• Michael Huskey

Is School the Hidden Cause of Millennials’ Entitlement Problem?

How an unsuspecting source, could be the key to understanding a national entitlement problem


Photo by Gift Habeshaw on Unsplash

“This generation is so entitled!”


Is this something you have thought when you have been working with one of those darn Millennials or Gen Zers?


If you are someone who thinks that, I understand. I am right on the edge of being a Millennial and a Gen Zer, and I know the frustration. We are an entitled generation. Sorry to all my peers who don’t think so, but we are. But I am not here to say who’s right or whose wrong or to point fingers.


Instead, I am here to try and highlight how we got here in the first place and what current and future parents can do to try and make sure this sense of entitlement doesn’t embed itself in the next generation.


The Pedestal of College

In our society, the metric of parenting success is based on your son or daughter going to college. If your child does not go to college, it is either because you were either a bad parent or your child was an underachiever.


No parent wants to be viewed as a lousy parent, and no parent wants their child to be considered an underachiever. Being faced with three outcomes, two of which reflecting poorly on your family, what did parents do? They went to the schools and demanded that the school make them look good.


Parent Intervention in Education

If you are a teacher I am sure you will be able to relate. Jimmy is Pre-Calc, and he is not very good at it. He is horrible. He has no grasp on the topics and memorizes knowledge before the test, and this has gotten him a B in the course. He deserves a C or D, but because of his mastery in memorization, he has a B.


Jimmy’s parents need him to get accepted into their alma mater. To get accepted, their son needs to have straight A’s. Instead of accepting that Jimmy is not as smart as they’d like to believe, they write an email to the teacher asking what it will take for Jimmy to get an A.


After a little back and forth, the parents conclude that this teacher is not good and that this “bad” teacher is not going to be the reason Jimmy does not get straight A’s and get into their alma mater.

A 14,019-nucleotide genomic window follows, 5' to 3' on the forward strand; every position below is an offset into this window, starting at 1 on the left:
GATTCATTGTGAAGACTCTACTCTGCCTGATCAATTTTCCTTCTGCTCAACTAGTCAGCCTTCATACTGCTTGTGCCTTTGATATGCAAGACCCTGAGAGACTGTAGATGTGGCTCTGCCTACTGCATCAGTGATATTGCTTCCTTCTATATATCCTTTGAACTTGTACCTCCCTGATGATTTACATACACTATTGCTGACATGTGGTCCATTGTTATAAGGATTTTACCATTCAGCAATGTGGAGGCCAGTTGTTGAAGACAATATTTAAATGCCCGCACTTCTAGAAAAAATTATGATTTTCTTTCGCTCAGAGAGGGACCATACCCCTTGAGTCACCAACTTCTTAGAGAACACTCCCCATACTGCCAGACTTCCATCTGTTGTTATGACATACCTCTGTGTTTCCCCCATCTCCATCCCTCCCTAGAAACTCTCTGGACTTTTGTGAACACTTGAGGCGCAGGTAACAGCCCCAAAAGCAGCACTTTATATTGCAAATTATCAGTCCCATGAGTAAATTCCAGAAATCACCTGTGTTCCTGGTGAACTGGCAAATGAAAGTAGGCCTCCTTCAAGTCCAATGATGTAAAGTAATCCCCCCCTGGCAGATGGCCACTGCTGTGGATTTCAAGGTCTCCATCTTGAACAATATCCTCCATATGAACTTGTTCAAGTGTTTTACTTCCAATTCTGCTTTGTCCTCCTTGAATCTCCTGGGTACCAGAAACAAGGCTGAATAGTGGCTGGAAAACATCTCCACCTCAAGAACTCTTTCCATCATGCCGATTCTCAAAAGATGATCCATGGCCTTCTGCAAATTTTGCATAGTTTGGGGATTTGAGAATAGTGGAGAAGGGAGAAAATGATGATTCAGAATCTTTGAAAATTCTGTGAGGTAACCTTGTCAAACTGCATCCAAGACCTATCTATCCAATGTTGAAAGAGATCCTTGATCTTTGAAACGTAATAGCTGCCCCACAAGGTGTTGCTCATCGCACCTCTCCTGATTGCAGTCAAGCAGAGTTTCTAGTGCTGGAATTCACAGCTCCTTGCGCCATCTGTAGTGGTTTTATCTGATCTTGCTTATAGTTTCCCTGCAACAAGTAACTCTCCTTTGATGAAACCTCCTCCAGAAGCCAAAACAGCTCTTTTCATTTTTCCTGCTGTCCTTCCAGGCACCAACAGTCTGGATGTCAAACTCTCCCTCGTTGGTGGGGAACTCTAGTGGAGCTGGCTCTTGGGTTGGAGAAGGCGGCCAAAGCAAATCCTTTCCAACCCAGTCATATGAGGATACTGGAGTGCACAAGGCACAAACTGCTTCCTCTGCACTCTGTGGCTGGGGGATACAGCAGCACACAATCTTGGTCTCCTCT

They elevate the issue to the administration and the administration wanting to maintain its status of getting its students into top universities, nudges this teacher to give Jimmy an A. The teacher trying not to be corrupt decides to offer extra credit to the entire class.


Jimmy's parents are not the first encounter for this teacher. So, now moving forward, the teacher has adjusted the classes' material to cover the test questions and to give out study guides that are essentially the exam.


Now, this teacher becomes very well regarded as a great teacher because all of his students get A’s while, in actuality, his students are experts at repeating tasks, not applying knowledge.


How this has contributed to an entitled generation

I know teachers are reading this and saying, “Yep, that is exactly what is happening.”


This situation I just described is a hidden contributing factor to a generation of entitlement. Our education system, because of this, has become a series of checkboxes. We are not testing students based on their ability to apply concepts, instead of their ability to memorize and repeat tasks.


Entitlement, at its core, is the belief that because you did X, you deserve to get Y.


An education system that rewards memorization and repetition is going to create this kind of thought process in its students. Hence the entitlement.


How we can stop this from continuing

We need to start setting new goals for our youth and education system. Diploma collecting cannot be the end goal for our children. We need something more tangible.


My Goal for the Education System

I think our goal as parents and an education system should be to pass on general knowledge as well as a thirst for learning needed to create responsible and financially independent adults in an ever-changing and evolving job market. There are other by-products, but at its most baseline level, I think this is a worthwhile objective.


This objective allows educators to recommend alternative career paths other than a 4-year degree and not have their credibility as a teacher come into question. It also frees us as parents to not put undue pressure on our kids.


The takeaway

If you are a parent who related way too much to the parents I outlined in my story, don’t beat yourself up. Use this time during quarantine to talk to your kid. Talk about their goals and interests and what they hope to get out of their education. It might not be the most rewarding conversation at first, but if you keep revisiting it, I bet the responses will get better.


If you are an educator, I hope I accurately captured your situation, and I am beyond thrilled if you decide to use this article as a way to start the conversation in your social circles.


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